The ALP does not yet seem prepared to change its image, while courting Big Business all day and every day. Hence the periodic charges of Labor hypocrisy.

What we are not told is what Labor's middle-income earners do for a living, nor, for that matter, what the lower-income Coalition supporters do.

If it were the case that a significant number of Labor middle-income people worked for the State in one form or another, one would expect Labor to favour a bigger-and-bigger state presence, with more-and-more on the public payroll. And this is what they do favour.

ALP middle class

The new Labor middle-class, aware of the economic gap opening up between them and so many others in the community, expect Labor to retain the fig leaves of radicalism, egalitarianism and caring for others.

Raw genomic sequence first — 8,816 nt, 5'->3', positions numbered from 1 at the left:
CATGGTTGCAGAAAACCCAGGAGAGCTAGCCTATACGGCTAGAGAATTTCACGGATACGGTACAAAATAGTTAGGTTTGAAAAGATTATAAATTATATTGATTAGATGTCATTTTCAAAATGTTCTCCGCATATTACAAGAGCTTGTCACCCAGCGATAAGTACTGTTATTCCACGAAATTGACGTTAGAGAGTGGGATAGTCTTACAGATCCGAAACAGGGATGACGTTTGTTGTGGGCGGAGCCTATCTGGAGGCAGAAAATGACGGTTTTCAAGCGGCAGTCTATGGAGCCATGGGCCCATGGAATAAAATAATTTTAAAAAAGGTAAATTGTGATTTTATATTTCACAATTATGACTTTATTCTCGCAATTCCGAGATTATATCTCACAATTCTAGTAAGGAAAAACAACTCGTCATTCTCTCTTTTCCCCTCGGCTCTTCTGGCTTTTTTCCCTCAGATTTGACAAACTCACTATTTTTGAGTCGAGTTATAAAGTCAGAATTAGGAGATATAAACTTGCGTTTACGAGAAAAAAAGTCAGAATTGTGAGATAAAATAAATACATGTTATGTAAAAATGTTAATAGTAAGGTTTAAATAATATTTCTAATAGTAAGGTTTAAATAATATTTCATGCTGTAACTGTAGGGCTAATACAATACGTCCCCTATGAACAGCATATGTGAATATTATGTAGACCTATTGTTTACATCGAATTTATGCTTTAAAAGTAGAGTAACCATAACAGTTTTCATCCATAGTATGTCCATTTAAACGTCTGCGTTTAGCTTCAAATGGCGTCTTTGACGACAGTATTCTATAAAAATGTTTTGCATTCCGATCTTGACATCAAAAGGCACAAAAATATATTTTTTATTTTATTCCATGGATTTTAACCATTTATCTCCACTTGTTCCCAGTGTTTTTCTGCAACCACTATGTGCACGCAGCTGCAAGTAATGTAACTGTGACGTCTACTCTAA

These fig leaves are to deflect the charge that the New Class is kicking the ladder away from others in society, particularly parents, and that its party is pushing not egalitarianism, not fraternity, but is simply replacing the old middle class with a new Labor version. The rest being simply window-dressing.

The conservatives, I have suggested, are in a different bind: but a bind. Their leadership and cadres are focussed on the very rich and the disappearing old middle class; their capture by the economic rationalists means that they do not, and should not, favour their traditional supporters - small business, small farmers, nor Australian business against international corporations. Menzies, for example, did.

What John Howard has offered instead has been a return to the patriotic ethic, the public-spirited ethic, a defence of traditional social and moral values, and of the family.